U.S. Spending $227,437 to Study How National Geographic Depicted Animals

By Fred Lucas | March 15, 2013 | 5:02pm EDT

This April 12, 2012 file photo provided by Forest and Kim Starr shows axis deer in upcountry Maui near Makawao, Hawaii. (AP Photo/Forest and Kim Starr, File)

(CNSNews.com) – The federal government is spending $227,437 to investigate how animals have been depicted in National Geographic magazine over a span of 120 years, which federal officials say is an “innovative study” that will examine “images of animals to see how people have changed their view of the natural world.”

The grant was issued March 4 from the National Science Foundation (NSF) to Michigan State University to look at how animals were depicted in the science magazine from 1888 to 2008.

“Studies of other popular media representations of animals and human-animal relationships have found that animals are often portrayed as problems or nuisances, and we know that media influences attitudes and behavior,” NSF spokeswoman Deborah Wing told CNSNews.com in a written response to questions about the grant. “Predators like wolves and coyotes have been consistently portrayed as a threat.

“The U.S. predator poisoning programs, which decimated coyotes, had a devastating effect on the local ecology and produced even more problem animals, for example, millions of mice in Kern County, California in 1927 when their natural predators coyotes, hawks and owls had been killed by the Bureau of Biological Survey and farmers,” Wing continued.

In the midst of sequestration--the 2.3 percent reduction in the federal government’s rate of growth – many government expenditures are coming under scrutiny.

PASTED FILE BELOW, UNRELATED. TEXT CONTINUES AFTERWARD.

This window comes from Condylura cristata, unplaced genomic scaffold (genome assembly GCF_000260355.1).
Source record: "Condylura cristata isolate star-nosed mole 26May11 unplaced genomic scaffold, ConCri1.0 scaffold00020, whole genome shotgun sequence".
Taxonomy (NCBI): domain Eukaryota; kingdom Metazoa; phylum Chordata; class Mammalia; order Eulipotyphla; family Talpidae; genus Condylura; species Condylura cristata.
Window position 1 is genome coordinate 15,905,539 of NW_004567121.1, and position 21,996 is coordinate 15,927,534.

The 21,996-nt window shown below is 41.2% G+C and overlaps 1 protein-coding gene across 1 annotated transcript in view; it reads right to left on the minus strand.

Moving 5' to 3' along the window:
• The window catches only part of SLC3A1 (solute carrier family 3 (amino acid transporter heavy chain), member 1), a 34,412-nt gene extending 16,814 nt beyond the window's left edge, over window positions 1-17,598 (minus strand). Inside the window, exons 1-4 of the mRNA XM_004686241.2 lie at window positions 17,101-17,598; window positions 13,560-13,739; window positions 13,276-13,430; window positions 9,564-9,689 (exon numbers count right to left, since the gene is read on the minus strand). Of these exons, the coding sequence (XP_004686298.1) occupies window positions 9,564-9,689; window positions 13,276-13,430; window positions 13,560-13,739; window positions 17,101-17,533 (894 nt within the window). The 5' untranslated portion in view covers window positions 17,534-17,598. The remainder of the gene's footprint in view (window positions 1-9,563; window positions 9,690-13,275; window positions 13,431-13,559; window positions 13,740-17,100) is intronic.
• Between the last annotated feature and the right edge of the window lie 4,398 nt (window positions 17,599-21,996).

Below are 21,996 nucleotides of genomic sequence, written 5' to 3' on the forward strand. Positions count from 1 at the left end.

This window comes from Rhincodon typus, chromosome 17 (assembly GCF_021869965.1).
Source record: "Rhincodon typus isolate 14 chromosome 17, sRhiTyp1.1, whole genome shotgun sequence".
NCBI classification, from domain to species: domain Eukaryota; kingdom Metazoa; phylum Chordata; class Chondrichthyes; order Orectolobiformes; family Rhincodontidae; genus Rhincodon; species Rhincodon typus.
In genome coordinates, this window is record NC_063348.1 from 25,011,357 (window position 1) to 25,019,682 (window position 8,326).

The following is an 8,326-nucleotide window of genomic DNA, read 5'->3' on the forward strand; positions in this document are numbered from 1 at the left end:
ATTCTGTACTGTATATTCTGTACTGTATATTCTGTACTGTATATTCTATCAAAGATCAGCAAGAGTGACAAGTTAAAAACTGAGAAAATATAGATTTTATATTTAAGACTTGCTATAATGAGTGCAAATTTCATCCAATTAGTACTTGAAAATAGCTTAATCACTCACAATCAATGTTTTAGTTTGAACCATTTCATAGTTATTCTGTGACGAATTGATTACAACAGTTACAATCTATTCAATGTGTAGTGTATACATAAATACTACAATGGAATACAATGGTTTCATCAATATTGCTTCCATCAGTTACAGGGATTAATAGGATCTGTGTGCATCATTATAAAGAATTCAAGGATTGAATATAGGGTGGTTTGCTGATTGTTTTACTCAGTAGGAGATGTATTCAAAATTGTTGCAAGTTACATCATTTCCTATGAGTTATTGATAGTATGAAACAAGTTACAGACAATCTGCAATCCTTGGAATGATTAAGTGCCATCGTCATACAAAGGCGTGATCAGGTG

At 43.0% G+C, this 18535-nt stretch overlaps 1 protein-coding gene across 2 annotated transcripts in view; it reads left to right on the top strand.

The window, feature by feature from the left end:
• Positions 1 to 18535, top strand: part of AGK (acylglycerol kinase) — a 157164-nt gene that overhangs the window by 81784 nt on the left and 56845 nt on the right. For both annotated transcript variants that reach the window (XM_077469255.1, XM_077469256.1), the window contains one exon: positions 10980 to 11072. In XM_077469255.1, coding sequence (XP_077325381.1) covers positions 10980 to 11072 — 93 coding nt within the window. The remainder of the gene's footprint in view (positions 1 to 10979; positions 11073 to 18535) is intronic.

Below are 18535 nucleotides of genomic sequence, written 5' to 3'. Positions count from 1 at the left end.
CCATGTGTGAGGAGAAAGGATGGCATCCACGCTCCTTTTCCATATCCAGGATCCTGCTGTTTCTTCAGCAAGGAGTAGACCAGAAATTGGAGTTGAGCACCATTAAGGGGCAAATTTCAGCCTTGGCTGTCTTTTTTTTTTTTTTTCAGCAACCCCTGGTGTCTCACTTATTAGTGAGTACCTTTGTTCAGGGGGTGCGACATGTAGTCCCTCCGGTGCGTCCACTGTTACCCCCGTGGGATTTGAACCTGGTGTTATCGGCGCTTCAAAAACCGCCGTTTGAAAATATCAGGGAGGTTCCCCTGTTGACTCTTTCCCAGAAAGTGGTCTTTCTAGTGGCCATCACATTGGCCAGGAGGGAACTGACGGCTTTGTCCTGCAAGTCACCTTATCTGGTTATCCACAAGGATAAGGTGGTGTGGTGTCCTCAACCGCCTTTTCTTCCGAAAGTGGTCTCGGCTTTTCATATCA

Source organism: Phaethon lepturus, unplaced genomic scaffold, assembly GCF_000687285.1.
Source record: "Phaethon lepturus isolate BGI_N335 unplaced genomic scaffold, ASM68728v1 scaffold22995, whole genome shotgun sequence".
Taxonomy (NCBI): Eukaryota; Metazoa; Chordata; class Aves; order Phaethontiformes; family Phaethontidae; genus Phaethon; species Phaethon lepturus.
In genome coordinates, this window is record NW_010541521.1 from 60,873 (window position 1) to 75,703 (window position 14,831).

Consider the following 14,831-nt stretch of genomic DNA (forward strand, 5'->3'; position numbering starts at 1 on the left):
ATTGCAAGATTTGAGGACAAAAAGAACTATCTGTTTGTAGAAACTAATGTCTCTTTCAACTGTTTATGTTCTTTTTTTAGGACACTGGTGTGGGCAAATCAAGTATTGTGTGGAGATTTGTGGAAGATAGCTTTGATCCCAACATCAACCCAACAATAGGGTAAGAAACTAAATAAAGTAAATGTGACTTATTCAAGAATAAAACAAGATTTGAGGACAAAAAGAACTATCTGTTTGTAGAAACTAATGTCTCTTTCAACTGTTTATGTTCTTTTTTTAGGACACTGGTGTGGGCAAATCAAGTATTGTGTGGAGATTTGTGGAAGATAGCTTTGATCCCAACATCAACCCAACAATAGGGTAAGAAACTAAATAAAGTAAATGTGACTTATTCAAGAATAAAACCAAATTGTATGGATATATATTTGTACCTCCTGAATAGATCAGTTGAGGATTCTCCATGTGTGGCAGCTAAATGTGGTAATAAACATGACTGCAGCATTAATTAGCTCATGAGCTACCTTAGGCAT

CNSNews.com asked if the study could have been done without federal funding.

Wing said that the grant request met the requirements that it be “necessary, reasonable, allocable, and allowable” before being eligible for an NSF grant.

“Are animals sources of food or friendship, a natural resource or something that helps define the place of the individual or the family in its context?” Wing said.

“Recent research dealing with this question has focused on the language used to describe non-human primates in publications like the National Geographic, which has been a major source of public understanding of science, the environment, other cultures and domestic and wild animals. This innovative study takes another, important approach, by examining images of animals to see how people have changed their view of the natural world.”

Wing added in the response, “This new approach is significant, because relative to words, photographs convey information about the emotions and thoughts of the photographer in addition to the nature of what is depicted in the photo.”

The project investigator for the study is MSU sociology professor Linda Kalof. She could not be reached for comment Friday either by phone calls or e-mails.

The NSF website said, “The evolving visual depiction of animals will be interpreted, taking into account scientific changes, natural history, environmental history, and the new aesthetic sensibilities provided by the history of landscape and environmental photography and by situating the magazine and its photographers, editors and photographic conventions in their broader historical, cultural and political contexts.”

The NSF website said the research will seek two end products. First, develop an online digital archive of the images from National Geographic through MSU that teachers and students can use for learning. Second is to have “an illustrated monograph on animal imagery in National Geographic.”

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